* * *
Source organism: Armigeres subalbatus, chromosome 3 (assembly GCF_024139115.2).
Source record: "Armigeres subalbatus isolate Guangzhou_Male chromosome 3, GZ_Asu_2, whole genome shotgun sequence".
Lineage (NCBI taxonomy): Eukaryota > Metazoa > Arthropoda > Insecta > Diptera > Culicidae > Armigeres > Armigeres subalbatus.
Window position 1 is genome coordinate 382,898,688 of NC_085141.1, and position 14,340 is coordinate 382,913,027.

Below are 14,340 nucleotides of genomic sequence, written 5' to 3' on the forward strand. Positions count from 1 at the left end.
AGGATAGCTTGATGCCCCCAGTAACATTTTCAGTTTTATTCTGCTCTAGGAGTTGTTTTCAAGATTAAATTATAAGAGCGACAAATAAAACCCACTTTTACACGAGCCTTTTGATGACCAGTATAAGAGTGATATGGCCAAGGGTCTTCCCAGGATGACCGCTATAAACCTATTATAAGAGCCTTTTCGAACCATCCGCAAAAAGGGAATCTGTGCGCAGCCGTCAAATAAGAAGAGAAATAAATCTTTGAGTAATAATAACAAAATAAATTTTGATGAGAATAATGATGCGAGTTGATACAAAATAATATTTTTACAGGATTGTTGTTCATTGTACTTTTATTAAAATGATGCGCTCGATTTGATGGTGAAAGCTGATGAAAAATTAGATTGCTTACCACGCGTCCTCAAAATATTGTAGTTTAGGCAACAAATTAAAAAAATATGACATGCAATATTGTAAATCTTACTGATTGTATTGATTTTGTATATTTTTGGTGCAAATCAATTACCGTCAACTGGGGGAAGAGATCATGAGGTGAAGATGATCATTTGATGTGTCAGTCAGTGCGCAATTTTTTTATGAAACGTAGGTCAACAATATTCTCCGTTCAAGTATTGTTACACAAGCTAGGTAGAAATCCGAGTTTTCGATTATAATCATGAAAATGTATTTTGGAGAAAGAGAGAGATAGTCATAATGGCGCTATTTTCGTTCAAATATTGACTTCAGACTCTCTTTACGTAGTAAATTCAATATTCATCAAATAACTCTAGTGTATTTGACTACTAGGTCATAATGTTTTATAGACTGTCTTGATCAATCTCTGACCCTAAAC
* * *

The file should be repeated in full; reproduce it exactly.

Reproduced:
Source organism: Armigeres subalbatus, chromosome 3 (assembly GCF_024139115.2).
Source record: "Armigeres subalbatus isolate Guangzhou_Male chromosome 3, GZ_Asu_2, whole genome shotgun sequence".
Lineage (NCBI taxonomy): Eukaryota > Metazoa > Arthropoda > Insecta > Diptera > Culicidae > Armigeres > Armigeres subalbatus.
Window position 1 is genome coordinate 382,898,688 of NC_085141.1, and position 14,340 is coordinate 382,913,027.

Below are 14,340 nucleotides of genomic sequence, written 5' to 3' on the forward strand. Positions count from 1 at the left end.
AGGATAGCTTGATGCCCCCAGTAACATTTTCAGTTTTATTCTGCTCTAGGAGTTGTTTTCAAGATTAAATTATAAGAGCGACAAATAAAACCCACTTTTACACGAGCCTTTTGATGACCAGTATAAGAGTGATATGGCCAAGGGTCTTCCCAGGATGACCGCTATAAACCTATTATAAGAGCCTTTTCGAACCATCCGCAAAAAGGGAATCTGTGCGCAGCCGTCAAATAAGAAGAGAAATAAATCTTTGAGTAATAATAACAAAATAAATTTTGATGAGAATAATGATGCGAGTTGATACAAAATAATATTTTTACAGGATTGTTGTTCATTGTACTTTTATTAAAATGATGCGCTCGATTTGATGGTGAAAGCTGATGAAAAATTAGATTGCTTACCACGCGTCCTCAAAATATTGTAGTTTAGGCAACAAATTAAAAAAATATGACATGCAATATTGTAAATCTTACTGATTGTATTGATTTTGTATATTTTTGGTGCAAATCAATTACCGTCAACTGGGGGAAGAGATCATGAGGTGAAGATGATCATTTGATGTGTCAGTCAGTGCGCAATTTTTTTATGAAACGTAGGTCAACAATATTCTCCGTTCAAGTATTGTTACACAAGCTAGGTAGAAATCCGAGTTTTCGATTATAATCATGAAAATGTATTTTGGAGAAAGAGAGAGATAGTCATAATGGCGCTATTTTCGTTCAAATATTGACTTCAGACTCTCTTTACGTAGTAAATTCAATATTCATCAAATAACTCTAGTGTATTTGACTACTAGGTCATAATGTTTTATAGACTGTCTTGATCAATCTCTGACCCTAAAC